John Douglas ‘Doug’ Doughtie has filed to run as a Republican for Dare County Sheriff. He faces Ryan White in the primary on May 4. Here’s more about Doug in his own words:

ToD: Tell us a little about yourself.

Doug: I am 51 years old and happily married to my wife Shanon for 17 years and we live in Kill Devil Hills with two of our sons. Tyler is 16 and in the 11th grade at First Flight and Noah who just turned 9 is in the 4th grade at Nags Head Elementary School. I have an older son Brent who is 24 and lives in Ahoskie, and just finished Basic Law Enforcement Training and is waiting for a job with the Ahoskie Police Department. My wife is a secretary with the Kill Devils Hill Police Department where she has been for a year, after taking several years off to be with our sons. She previously worked for ten years with the Dare County Sheriff’s Office as a Secretary and with communications.

I have been in Law enforcement over two thirds of my life starting in Ahoskie in 1977 and working there for 12 years as a Lieutenant.  In 1989 I came to the Dare County Sheriff’s Office under Sheriff Bert Austin. After working my way through the ranks to Lieutenant, I was in charge of CID (Criminal Investigations and Narcotics).The last two years I finished as the School Resource Officer in the First Flight High School ending a 30 year career. Out of those 30 years I never went to work a day that I didn’t enjoy doing what I did.

During my time with the Sheriff’s Office I worked various part-time jobs on the beach, the longest of which was a carrier with the Virginian Pilot for almost sixteen years in different locations from Nags Head to Duck, NC.

Along the way I also worked part-time jobs at Kellogg’s Supply in Duck for several years, R-C Theaters when it was in Nags Head, cleaning carpets, driving a school bus for Nags Head Elementary and a  route for First Flight High School  and for the last six summers I have done pools with Three-C’s.

We are members at Kitty Hawk Baptist Church where I am actively involved with the youth program, and also a member on the Deacon Board. I am also a member on the Board of Directors for Babe Ruth Baseball and active with the Dare County Parks and Recreation as a coach for basketball, baseball and soccer. I enjoy golf and reading in my spare time as well as spending time with a busy family schedule.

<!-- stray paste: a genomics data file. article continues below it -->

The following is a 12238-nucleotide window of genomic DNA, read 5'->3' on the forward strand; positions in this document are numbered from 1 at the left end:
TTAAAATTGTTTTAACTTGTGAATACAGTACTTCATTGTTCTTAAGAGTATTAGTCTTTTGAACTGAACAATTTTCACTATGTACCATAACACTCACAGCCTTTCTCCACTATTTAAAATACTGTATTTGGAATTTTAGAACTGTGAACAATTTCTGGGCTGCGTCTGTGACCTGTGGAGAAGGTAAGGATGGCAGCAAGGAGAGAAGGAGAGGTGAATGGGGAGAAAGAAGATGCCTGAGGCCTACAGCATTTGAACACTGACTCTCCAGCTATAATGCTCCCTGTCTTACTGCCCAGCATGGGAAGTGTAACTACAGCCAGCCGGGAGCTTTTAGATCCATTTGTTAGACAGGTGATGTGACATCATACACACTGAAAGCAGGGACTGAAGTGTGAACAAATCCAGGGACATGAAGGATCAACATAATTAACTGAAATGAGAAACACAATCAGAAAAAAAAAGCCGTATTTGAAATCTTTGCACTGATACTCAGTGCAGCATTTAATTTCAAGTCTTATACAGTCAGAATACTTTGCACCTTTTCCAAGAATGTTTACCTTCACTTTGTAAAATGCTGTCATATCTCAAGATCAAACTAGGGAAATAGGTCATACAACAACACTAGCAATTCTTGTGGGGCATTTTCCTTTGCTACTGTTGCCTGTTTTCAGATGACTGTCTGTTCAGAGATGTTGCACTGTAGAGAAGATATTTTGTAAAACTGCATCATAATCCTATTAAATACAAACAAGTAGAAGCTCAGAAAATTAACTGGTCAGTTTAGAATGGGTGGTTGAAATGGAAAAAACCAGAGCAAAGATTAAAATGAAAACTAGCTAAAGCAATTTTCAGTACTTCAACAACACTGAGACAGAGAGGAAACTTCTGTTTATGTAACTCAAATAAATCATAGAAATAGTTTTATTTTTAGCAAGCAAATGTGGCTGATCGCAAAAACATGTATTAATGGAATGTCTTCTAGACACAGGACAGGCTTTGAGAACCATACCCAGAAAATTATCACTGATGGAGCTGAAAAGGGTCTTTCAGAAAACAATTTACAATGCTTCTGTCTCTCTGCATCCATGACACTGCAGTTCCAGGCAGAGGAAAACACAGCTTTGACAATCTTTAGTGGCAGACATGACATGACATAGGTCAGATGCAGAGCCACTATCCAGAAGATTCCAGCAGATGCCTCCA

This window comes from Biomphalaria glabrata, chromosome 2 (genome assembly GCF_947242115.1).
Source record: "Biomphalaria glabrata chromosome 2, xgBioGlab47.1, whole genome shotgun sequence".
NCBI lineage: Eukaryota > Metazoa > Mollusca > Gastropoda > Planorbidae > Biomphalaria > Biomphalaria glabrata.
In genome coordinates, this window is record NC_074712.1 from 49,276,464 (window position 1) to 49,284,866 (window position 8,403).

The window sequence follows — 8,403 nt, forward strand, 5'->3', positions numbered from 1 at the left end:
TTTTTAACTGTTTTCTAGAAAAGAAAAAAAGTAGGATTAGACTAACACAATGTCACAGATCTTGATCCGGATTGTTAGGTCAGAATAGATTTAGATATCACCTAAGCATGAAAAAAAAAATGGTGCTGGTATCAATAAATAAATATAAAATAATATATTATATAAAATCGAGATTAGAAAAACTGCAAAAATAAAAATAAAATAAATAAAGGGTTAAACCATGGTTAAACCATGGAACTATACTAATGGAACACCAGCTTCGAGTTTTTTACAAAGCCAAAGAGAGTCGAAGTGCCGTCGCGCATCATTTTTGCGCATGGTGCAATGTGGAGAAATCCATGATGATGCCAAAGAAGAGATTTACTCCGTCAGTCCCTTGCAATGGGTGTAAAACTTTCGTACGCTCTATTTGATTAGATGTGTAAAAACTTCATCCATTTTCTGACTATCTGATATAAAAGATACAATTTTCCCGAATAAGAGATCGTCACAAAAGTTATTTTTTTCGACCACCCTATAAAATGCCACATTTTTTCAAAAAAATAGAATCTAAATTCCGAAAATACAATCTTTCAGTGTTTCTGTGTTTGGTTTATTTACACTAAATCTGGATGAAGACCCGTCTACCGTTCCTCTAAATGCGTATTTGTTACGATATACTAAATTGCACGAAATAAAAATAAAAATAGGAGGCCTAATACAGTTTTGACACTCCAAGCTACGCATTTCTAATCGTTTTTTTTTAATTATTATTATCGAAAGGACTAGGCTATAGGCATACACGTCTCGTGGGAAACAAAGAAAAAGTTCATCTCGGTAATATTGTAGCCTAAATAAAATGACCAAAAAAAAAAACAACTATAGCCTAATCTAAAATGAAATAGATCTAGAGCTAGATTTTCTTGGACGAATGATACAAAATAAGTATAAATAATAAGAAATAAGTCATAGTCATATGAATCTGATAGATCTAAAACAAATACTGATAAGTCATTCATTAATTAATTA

ToD: What are your qualifications and why did you decide to run?

Doug: I have been a law enforcement officer for the past 34 years, this has been my life and I have enjoyed serving the public in every aspect. Since I was 18 years old I have been involved with police officers and law enforcement in some form, whether that be a ride-a-long, dispatcher, police officer, deputy, supervisor, detective or any of the many positions I have served in during my career. Law enforcement being something I loved, I naturally wanted to learn all I could about it. I have received around 2500 hours of formal training, not counting the countless number of hours of on the job time training.

As to why I decided to run;  Several years ago, I came to believe that I could truly make a difference to both the citizens of Dare County and the men and women of the Dare County Sheriffs Office.  To this day, I truly believe I can make that difference, but only as the Sheriff.  I committed to running for the office of Sheriff and remain so.

ToD: What is the most important issue facing the Sheriff’s Department and how would you tackle it?

Doug: Unfortunately, there is no number one issue facing the Sheriffs Office.  Many of the issues have gone unattended for too long and have grown to major problems.  There are common denominators that allow for many of these issues to be addressed at the same time.  Please allow me to expand on this; drugs and drug usage in adult and teenagers, domestic violence issues, increase in property crimes due to a sluggish economy. All of these have a common denominator which is the lack of police presence in neighborhoods, schools and our business communities. We have to put our officers back into these communities and get involved with our neighbors and their neighborhoods and become an integral part of their community again. This can be accomplished with certain officers assigned to certain areas where they become acquainted with the people who live there, what their jobs are, what their concerns are and what they can do to help. This can be done with officers that walk the beat in the business communities, motorcycle officers that can be in the larger communities like Colington Island, Avon, Hatteras, Manns Harbor and Burnside, thus giving the officers quick enough transportation to get around, but yet the openness of the vehicle lets the officers stop and talk and are face to face with the people which makes the contact so much more personal.  Many of these communities feel neglected and unattended too; and rightfully so.  For the past few years, much of the focus of the Sheriffs Office has been diverted from the basics of law enforcement to other duties that are of little concern to the majorities of the communities.

By getting back to the basics of Law Enforcement – learning the community, people and businesses of the community – the criminal element and the elements that affect the quality of life for our citizens.  Many refer to this type of law enforcement as Community Policing, unfortunately, this is simply basic POLICING.

ToD: Thank you, Doug

Doug: Thank you for taking the time to ask these questions.  I am truly appreciative of your allowing me to provide these responses.

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